The scariest horror film I’ve seen in some time. It follows all of the elements of your typical Gothic horror feature (spooky old house, creepy kids). What makes this one so striking, however, is that in this movie, things go bump in the night, day, and everything in-between. We never get a moment of rest.

From the very first scene, the exposition detailing the film’s premise (an uncle’s niece and nephew need a new governess in his house in the country), we can immediately tell something is wrong. The dialogue is all rather twisted (co-written by Truman Capote), and the plot goes in a disturbing, semi-incestuous direction.

Additionally, all of the scares are well-thought out and built up. No cheap “jump” moments in this classical horror movie. We don’t even get many close-ups of the scary action (so to speak) going on, which almost makes it scarier; it makes the events that much more objective, making it that much more plausible that you could also be watching it live, but from slightly afar.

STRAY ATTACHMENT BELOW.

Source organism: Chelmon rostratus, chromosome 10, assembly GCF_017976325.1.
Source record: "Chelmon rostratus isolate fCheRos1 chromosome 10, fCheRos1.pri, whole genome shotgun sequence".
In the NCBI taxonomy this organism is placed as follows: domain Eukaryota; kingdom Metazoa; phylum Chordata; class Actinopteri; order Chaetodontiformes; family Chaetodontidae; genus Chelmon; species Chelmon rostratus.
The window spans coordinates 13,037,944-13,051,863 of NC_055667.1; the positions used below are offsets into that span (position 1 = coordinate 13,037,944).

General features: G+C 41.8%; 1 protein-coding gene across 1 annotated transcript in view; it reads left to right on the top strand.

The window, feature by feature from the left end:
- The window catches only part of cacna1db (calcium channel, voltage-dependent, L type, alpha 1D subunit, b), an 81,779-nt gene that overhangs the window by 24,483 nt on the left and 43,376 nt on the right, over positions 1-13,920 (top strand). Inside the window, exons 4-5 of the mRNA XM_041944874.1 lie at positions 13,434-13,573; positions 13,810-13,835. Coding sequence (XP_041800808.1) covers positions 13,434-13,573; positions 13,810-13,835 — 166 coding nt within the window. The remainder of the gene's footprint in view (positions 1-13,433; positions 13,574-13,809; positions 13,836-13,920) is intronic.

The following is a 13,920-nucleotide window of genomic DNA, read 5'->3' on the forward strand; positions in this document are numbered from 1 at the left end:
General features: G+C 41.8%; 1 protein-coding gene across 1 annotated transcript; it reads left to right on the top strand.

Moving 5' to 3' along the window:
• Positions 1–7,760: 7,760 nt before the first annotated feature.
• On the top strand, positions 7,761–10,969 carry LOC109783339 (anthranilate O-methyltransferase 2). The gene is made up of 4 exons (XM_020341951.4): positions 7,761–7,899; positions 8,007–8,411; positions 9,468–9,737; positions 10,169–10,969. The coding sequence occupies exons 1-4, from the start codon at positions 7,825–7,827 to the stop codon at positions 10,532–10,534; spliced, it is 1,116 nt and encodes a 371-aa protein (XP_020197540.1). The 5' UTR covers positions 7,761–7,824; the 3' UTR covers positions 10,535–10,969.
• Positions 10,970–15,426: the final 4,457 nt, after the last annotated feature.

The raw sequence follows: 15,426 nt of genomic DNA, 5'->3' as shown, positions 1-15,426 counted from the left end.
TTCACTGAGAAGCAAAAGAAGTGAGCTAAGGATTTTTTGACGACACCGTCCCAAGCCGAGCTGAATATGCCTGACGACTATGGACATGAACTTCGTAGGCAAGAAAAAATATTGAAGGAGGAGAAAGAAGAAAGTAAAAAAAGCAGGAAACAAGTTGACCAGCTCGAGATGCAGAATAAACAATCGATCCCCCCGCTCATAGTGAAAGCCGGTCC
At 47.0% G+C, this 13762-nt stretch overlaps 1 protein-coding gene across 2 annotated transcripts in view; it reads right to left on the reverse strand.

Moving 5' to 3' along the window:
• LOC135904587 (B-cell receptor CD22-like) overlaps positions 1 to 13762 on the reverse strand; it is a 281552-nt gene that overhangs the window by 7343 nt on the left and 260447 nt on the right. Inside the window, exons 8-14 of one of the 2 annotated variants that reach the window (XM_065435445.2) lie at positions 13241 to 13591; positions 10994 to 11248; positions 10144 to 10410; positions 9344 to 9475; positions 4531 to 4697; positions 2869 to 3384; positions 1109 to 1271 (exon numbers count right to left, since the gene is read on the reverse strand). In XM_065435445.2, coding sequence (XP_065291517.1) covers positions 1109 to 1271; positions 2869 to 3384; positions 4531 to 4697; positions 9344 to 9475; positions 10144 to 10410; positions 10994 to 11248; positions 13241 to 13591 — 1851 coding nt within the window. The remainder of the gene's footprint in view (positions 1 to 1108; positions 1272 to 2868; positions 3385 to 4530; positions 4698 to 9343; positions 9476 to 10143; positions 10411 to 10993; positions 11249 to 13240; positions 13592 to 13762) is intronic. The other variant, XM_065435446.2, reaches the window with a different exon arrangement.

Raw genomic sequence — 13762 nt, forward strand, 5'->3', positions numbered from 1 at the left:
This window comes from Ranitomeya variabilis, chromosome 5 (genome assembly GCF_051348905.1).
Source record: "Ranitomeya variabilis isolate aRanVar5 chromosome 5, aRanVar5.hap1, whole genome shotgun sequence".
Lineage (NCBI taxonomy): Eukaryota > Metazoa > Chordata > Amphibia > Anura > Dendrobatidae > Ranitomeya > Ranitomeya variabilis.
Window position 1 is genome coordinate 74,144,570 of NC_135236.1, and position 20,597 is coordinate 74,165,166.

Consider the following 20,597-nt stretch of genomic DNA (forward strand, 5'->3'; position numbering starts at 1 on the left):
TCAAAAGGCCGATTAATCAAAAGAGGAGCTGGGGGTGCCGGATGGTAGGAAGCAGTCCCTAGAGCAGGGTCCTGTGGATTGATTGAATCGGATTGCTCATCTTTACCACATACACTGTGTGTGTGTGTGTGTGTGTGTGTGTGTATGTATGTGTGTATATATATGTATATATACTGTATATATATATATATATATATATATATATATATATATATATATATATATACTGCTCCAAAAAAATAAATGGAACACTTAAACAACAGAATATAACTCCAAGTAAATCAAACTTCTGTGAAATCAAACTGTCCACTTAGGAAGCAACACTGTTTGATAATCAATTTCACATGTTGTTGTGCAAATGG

Beyond simply the solid storytelling, we also get some stellar performances, especially from the two children. (And I usually hate kid actors, so that’s saying something!) The film is also shot beautifully and rather strangely; as seen above, we often get shots with characters in the foreground and background, both in focus. This is a fairly uncommon technique, rooted in medieval artwork, giving the film an additional layer of other-worldliness. Which, for a house full of spooks and spirits, fits perfectly.

While it is a bit of a slow build-up, this is a wonderfully effective and genuinely creepy horror movie. The ending was so shakingly haunting that I actually re-watched the last half hour or so. This is not as good as some other classic horror from this era (one could make countless comparisons to The Haunting, which came a few years later) but this certainly helped set the stage for a newer, smarter style of horror.